• Lower equipment repair costs: Planned maintenance is less expensive than reacting to breakdowns. Work can be scheduled for convenient times and there’s no need to pay for priority shipping of replacement parts.
  • Less waste: Breakdown maintenance inevitably means spoiled product. Fewer breakdowns mean less of this type of waste.
  • Lower spare parts inventories: Fewer parts are needed on the shelves when usage can be anticipated and orders placed in a timely manner.
  • Reduced equipment downtime: Predictive maintenance reduces breakdown frequency and helps raise OEE.
  • Improved schedule adherence: Preventing breakdowns avoids disruptions that result in late shipments and overtime working to catch up.
  • Longer asset life: Attending to wear and other deterioration before it becomes a serious problem helps machinery last longer.

Using predictive maintenance to improve food & beverage supply chain

For food and beverage manufacturers, the opportunity to anticipate potential points of failure goes beyond the production machinery. Warehousing systems and equipment are candidates for condition monitoring, as are the trucks and refrigerated trailers used in distribution. For both use cases, predictive maintenance prevents breakdowns and reduces the disruption resulting from downtime. In food and beverage, the benefits of condition monitoring extend from the producer out to the retailer!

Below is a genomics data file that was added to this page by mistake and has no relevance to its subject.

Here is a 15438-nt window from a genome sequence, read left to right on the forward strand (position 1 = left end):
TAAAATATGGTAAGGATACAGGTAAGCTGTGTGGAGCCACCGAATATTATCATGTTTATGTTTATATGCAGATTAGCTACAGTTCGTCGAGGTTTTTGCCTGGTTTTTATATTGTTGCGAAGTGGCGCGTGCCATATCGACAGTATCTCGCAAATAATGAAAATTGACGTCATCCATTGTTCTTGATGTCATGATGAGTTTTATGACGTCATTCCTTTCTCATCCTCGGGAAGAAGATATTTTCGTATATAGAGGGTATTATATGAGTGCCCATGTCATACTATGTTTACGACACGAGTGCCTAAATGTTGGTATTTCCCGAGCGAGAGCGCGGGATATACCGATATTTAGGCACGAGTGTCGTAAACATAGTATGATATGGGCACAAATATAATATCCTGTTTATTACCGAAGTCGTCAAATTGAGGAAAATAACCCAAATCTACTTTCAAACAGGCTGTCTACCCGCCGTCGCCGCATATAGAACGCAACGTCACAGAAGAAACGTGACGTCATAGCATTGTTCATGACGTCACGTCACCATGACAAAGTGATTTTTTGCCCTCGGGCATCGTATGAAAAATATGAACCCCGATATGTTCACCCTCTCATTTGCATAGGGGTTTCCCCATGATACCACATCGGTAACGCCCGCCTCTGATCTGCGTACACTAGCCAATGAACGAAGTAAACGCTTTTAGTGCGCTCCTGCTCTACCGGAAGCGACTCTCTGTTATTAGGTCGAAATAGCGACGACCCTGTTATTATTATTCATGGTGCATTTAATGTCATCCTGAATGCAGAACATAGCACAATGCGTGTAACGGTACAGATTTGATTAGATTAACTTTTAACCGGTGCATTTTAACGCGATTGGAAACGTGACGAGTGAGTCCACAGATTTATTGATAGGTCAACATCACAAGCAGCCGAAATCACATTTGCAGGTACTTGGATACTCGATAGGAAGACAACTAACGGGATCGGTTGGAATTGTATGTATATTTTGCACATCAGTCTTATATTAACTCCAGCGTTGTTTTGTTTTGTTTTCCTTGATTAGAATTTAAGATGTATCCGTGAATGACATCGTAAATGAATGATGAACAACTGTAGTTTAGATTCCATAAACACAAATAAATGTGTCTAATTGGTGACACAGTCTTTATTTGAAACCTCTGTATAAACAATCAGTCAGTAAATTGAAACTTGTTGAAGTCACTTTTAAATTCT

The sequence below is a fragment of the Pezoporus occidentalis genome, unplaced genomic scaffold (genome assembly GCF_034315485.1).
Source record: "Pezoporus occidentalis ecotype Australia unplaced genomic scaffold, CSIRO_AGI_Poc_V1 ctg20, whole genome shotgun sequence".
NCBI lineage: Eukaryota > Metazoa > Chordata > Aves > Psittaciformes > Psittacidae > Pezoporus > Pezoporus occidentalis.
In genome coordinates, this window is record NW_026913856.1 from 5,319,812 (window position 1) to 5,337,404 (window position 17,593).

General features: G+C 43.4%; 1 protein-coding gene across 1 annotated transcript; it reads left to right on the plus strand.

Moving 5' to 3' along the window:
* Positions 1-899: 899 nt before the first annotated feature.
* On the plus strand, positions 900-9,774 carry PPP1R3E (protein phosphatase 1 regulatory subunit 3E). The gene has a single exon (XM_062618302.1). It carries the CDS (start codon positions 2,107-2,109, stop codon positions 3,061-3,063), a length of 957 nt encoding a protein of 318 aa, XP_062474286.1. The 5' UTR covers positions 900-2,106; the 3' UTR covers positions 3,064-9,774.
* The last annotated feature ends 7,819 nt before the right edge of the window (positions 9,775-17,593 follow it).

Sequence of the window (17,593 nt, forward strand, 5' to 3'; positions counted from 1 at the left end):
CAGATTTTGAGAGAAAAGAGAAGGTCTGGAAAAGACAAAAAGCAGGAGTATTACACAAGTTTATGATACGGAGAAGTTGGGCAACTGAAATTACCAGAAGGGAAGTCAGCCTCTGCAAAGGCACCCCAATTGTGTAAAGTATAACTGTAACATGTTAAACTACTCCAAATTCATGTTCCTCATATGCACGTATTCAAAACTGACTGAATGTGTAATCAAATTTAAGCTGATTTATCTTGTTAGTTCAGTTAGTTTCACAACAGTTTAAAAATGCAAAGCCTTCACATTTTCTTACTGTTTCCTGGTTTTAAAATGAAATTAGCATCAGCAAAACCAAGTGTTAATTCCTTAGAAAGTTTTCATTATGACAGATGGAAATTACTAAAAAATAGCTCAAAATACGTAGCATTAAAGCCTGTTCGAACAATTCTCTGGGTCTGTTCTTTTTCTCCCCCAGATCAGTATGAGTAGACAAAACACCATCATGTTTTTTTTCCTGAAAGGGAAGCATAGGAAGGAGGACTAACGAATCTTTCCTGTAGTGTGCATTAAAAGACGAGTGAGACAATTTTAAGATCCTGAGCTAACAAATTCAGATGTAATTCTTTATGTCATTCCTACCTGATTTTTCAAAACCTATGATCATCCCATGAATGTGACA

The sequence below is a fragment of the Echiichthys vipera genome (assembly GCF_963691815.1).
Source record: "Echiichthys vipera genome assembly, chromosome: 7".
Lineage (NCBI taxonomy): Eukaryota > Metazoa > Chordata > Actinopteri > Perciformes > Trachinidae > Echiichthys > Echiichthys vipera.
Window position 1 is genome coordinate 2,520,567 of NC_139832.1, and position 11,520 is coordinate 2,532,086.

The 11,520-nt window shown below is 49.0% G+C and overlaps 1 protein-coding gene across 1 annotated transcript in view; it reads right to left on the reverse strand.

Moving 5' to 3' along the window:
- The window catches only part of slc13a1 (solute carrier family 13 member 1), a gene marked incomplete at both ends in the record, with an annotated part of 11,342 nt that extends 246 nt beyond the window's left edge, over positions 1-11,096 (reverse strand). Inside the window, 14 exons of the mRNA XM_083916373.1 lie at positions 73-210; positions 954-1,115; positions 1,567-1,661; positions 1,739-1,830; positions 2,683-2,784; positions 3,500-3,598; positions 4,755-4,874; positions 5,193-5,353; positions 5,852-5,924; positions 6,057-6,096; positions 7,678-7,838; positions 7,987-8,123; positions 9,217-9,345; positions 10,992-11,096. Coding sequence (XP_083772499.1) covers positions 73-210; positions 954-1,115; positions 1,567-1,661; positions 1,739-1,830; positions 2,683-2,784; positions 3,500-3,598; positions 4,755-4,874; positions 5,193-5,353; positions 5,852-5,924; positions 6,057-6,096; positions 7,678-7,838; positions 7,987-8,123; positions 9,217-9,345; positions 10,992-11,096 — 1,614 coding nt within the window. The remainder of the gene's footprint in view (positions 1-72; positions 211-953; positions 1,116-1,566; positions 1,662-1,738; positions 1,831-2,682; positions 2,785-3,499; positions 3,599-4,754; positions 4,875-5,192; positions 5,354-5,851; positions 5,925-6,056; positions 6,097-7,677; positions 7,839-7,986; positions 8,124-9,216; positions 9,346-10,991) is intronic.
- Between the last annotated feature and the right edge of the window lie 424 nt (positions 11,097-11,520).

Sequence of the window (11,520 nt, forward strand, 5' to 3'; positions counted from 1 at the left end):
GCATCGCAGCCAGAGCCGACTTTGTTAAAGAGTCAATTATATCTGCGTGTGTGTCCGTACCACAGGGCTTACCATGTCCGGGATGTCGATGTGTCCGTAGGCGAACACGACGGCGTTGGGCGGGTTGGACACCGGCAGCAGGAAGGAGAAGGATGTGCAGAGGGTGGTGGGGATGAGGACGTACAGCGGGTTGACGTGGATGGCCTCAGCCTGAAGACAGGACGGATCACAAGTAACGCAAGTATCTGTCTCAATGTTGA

Support for machine maintenance

When margins are tight, as in much of the food and beverage sector, manufacturers must take every opportunity to drive down costs. As an enabler of predictive maintenance, condition monitoring offers businesses a way of anticipating future repair needs so work can be planned and performed in a cost-effective manner.

As the leader in outsourced maintenance, ATS helps manufacturers save money through better asset management. Contact us for details.

Let’s Talk

This field is for validation purposes and should be left unchanged.